In S. enterica, mutants that accumulate AICAR have been generated by eliminating AICAR transformylase/IMP cyclohydrolase (PurH, EC:, a bifunctional enzyme that catalyzes the last two steps in purine biosynthesis and the only known consumer of AICAR. Suppressor strains of the purH mutant that regained the ability to synthesize thiamine (HMP) were used to determine that AICAR (and its riboside derivative AICARs) is a direct inhibitor of pantoate-β-alanine ligase (PanC, EC: This inhibition decreased coenzyme A (CoA) levels to 33% of wild-type [10]. CoA has an elusive role in HMP synthesis but data has shown that HMP synthase (ThiC, EC: is sensitive to decreased CoA levels in vivo [9][16] and suggest CoA contributes to the reducing environment of the cell [17] that may protect ThiC’s Fe-S cluster from oxidation [11][18]. Further nutritional work suggested that AICAR had at least one additional negative impact on ThiC activity [10] and demonstrated that lesions in multiple genes involved in central carbon metabolism (cyaA, gdhA, mtfA, zwf and fumAC) could restore thiamine synthesis in a purH mutant [19]. These data indicated that more than one metabolic pathway important for ThiC function was disrupted by AICAR accumulation and suggested that lesions in cyaA, gdhA, mtfA, zwf and fumAC modulated AICAR levels and/or neutralized its impact on ThiC activity.

Genetic and biochemical data from previous studies have defined numerous roles for AICAR in metabolism [10][20][21][22][23][24][25][26][27][28]. The integration of the metabolic network suggested that AICAR accumulation would have a number of targets, each with their own downstream effects. Herein we investigate the global impact of elevated AICAR levels in S. enterica with untargeted metabolomics approaches. This study obtained metabolomics data that highlight the broad reach of AICAR in unexpected and distinct areas of metabolism. Importantly, this work demonstrates the potential, and describes caveats, of combining genetic analyses and metabolomics to deconstruct pleiotropic network perturbations in bacteria.


Rationale for using global approaches to dissect the metabolic impact of AICAR

Extensive in vivo genetic and biochemical analyses have probed the structure of the metabolic network consisting of purine, histidine and thiamine biosynthetic pathways (PHT node) [3][10][16][29][30][31][32][33][34]. While these approaches have provided significant metabolic and mechanistic insights, studies of the PHT system have reached the point where continued genetic analyses are laborious and unlikely to efficiently answer questions about metabolic network structure and integration. The PHT node was used as a test case for the implementation of metabolomics approaches to generate testable hypotheses to extend our understanding of the subtleties associated with metabolic integration.

An in-frame, non-polar deletion of purH in S. enterica lacks AICAR transformylase and IMP cyclohydrolase activities. In S. enterica, a purH mutant is auxotrophic for purines and thiamine, due to elimination of the last two purine biosynthetic reactions, and inhibitory effects of AICAR accumulation on ThiC, respectively [10][14][15]. A number of nutritional supplements and suppressor mutations that restore thiamine-independent growth of a purH mutant have been described [10][19]. Of specific interest was the additive effect of methionine and pantothenate, that demonstrated that the AICAR-mediated inhibition of pantothenate synthesis was not the only perturbation that constrained thiamine synthesis when AICAR accumulated [10]. Null mutations in genes involved in pathways of central carbon metabolism alleviated constraints on thiamine synthesis [19] and added to the growing body of evidence that suggested that AICAR accumulation perturbed cellular homeostasis in a number of areas that then, directly or indirectly, compromised thiamine synthesis. The impact that AICAR accumulation has on cellular processes (in a range of organisms) such as purine synthesis, phosphate utilization, energy homeostasis (including gluconeogenesis and fatty acid synthesis) and one carbon metabolism has been highlighted with various studies [10][20][21][22][23][24][25][26][27][28].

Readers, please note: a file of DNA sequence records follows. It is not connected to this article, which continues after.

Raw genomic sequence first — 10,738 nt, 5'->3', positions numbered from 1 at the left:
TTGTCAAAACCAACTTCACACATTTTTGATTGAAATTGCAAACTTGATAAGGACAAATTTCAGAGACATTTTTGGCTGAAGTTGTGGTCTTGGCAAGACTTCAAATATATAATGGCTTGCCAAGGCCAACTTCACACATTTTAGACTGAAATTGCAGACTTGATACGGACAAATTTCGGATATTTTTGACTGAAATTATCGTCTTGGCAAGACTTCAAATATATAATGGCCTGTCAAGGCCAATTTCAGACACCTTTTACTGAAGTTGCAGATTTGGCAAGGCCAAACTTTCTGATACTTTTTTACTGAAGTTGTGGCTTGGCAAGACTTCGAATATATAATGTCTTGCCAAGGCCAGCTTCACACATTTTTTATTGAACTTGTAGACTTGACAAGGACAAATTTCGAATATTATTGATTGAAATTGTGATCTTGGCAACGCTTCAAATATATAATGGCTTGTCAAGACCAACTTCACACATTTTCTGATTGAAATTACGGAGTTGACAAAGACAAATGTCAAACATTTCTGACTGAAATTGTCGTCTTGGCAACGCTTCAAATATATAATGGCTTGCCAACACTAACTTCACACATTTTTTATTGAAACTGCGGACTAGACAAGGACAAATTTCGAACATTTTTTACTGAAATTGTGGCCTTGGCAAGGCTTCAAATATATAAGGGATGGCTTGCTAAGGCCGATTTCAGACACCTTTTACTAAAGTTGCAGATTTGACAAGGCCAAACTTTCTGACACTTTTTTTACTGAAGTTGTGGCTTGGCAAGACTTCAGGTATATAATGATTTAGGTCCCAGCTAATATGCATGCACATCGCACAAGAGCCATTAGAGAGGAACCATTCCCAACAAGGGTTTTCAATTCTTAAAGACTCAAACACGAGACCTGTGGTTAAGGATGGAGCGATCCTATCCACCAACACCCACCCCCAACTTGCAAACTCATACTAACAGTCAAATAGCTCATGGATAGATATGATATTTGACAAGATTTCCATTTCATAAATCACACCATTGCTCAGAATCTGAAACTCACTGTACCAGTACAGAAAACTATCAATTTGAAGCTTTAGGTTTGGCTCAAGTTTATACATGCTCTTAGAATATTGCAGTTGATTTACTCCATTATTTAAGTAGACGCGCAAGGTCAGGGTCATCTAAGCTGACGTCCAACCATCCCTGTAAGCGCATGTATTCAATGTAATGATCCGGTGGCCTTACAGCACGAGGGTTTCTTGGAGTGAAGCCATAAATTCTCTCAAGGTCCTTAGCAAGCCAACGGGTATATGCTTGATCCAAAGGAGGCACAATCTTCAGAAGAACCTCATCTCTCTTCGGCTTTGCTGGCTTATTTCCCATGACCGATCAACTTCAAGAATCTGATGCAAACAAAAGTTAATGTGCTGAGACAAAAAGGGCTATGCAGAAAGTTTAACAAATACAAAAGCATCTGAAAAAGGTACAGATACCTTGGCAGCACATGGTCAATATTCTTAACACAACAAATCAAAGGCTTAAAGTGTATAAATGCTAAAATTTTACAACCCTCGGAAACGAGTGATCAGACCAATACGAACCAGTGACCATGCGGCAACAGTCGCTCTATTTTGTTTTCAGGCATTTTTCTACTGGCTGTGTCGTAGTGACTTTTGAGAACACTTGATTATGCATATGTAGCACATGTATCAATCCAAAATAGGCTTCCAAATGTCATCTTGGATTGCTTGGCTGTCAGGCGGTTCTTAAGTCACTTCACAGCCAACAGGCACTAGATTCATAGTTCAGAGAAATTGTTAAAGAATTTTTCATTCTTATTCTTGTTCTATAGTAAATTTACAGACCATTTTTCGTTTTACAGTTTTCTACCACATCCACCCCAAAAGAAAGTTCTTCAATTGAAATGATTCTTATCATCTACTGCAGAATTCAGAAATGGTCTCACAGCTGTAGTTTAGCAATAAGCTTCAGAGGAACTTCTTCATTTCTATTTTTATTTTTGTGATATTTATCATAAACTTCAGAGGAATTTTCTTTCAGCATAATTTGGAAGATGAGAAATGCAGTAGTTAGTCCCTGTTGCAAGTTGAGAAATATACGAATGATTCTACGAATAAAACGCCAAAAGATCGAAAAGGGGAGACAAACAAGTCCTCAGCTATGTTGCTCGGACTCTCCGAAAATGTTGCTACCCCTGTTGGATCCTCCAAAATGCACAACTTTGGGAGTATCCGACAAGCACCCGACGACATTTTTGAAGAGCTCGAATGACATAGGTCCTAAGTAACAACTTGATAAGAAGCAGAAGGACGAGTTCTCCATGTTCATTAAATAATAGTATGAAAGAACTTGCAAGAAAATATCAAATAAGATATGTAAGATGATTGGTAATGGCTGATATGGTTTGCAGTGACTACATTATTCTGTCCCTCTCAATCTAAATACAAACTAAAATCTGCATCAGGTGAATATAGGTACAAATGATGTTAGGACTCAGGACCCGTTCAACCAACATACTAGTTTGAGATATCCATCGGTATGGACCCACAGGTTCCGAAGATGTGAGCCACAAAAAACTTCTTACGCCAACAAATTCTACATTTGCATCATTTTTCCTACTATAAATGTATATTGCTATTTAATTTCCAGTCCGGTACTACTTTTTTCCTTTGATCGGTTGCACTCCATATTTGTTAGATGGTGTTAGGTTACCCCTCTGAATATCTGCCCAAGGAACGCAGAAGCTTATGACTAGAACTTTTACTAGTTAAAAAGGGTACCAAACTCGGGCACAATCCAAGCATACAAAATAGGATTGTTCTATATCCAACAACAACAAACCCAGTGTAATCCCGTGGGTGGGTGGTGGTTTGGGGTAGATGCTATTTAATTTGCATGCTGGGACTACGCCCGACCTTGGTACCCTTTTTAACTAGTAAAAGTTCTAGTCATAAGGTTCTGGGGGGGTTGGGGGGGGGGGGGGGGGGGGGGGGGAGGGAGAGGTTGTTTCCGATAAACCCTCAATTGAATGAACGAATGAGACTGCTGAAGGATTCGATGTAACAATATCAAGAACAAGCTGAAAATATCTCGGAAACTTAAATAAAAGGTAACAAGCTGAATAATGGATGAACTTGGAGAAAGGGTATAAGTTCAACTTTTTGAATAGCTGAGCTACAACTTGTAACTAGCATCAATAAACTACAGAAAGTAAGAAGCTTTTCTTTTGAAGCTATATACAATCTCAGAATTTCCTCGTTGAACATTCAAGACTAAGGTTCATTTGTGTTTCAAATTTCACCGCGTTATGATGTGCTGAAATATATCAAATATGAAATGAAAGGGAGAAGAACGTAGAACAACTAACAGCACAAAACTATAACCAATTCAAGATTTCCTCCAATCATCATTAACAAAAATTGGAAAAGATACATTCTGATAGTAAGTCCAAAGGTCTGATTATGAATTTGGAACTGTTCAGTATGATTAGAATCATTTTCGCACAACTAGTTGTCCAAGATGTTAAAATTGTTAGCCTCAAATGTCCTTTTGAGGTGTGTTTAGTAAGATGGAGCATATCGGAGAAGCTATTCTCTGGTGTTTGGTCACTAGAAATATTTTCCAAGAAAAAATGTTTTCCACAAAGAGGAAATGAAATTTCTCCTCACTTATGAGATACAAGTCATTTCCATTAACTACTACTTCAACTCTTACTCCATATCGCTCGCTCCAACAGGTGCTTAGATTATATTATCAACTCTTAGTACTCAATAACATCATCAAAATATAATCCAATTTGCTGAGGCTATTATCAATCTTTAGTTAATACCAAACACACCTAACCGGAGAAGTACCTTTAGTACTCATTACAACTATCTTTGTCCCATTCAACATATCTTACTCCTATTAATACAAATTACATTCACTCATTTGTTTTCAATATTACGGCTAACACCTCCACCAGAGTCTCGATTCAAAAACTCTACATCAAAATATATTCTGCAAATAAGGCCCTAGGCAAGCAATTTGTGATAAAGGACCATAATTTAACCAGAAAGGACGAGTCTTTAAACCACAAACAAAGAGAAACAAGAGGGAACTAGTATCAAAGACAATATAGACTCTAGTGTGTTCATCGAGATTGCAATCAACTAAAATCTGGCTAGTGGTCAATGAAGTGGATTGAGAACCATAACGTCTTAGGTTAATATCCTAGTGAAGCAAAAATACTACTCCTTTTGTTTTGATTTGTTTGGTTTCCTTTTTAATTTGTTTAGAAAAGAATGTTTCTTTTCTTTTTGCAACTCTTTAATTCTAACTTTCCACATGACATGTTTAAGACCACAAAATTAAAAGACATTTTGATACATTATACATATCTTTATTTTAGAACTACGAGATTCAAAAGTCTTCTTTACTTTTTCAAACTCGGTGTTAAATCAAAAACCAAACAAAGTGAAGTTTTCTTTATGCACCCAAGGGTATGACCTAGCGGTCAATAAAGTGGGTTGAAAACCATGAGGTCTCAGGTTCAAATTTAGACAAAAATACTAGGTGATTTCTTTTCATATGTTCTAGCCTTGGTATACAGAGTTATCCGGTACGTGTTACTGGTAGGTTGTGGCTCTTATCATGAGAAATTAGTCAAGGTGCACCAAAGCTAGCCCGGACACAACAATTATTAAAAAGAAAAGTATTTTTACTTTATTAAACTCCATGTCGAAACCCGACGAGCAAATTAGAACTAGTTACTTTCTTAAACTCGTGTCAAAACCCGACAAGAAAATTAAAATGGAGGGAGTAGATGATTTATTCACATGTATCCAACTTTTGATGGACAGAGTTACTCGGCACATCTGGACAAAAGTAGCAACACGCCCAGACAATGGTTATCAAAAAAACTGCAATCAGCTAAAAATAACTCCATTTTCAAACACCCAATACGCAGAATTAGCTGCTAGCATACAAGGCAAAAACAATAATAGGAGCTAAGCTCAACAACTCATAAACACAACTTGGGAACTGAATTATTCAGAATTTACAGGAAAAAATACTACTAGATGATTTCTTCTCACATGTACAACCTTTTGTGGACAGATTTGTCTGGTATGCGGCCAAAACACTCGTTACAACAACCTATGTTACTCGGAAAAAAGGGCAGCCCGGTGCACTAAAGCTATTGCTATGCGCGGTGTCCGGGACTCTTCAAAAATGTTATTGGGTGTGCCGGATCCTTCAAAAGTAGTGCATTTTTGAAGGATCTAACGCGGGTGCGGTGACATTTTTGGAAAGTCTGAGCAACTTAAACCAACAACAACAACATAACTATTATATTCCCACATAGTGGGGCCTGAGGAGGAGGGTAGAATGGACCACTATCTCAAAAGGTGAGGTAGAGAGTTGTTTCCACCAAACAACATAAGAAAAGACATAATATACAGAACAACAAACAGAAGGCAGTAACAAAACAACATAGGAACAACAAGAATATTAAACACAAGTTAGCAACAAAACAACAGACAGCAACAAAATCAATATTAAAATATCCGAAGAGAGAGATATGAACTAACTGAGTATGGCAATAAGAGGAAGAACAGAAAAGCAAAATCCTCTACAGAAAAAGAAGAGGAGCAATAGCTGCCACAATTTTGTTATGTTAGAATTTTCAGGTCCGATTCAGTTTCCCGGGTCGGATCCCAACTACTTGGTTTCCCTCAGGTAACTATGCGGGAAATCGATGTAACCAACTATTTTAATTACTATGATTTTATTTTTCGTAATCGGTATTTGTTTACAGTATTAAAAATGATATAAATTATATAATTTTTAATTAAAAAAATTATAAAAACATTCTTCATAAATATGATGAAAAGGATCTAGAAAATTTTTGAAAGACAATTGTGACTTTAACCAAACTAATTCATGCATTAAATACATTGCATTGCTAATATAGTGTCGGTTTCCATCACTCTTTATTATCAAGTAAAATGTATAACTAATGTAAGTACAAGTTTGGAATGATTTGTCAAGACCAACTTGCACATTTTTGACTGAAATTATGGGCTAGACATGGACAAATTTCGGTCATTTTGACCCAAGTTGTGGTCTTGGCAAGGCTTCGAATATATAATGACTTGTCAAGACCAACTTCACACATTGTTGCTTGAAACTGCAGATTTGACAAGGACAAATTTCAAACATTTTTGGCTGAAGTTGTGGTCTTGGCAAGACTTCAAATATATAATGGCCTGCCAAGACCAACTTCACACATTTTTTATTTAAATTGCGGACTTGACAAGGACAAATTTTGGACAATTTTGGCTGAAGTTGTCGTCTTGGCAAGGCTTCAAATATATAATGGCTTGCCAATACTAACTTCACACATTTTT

A purH mutation results in global metabolic changes

An untargeted metabolomics approach was used in a proof-of-principle experiment to analyze a strain lacking PurH. To validate the use of this approach in probing metabolism, it was critical that the metabolic features that have been described for purH mutants were captured in this experiment. The metabolome of a purH mutant was compared to that of the isogenic parental strain (wild-type) in different growth stages by taking samples at mid-log (Abs650 ~0.475), early stationary (Abs650 ~1.5) and late stationary (Abs650 ~1.4) phase. Reproducibility of stationary phase results was rigorously queried by repeating the same experiment on two sequential days and then months later on three sequential days. In each experiment, biological triplicates were used. Water-soluble metabolites were extracted from wild-type (DM10000) and purH mutant (DM12239) strains of S. enterica and analyzed via UPLC-MS, using slight modifications of previously established methods [35][36]. The metabolomics data obtained from 15 samples (3 biological replicates x 5 experimental replicates) across stationary growth phases and 3 samples (3 biological replicates x 1 experiment) during exponential growth were used to identify metabolic changes that resulted when the PurH-catalyzed step in purine biosynthesis was blocked.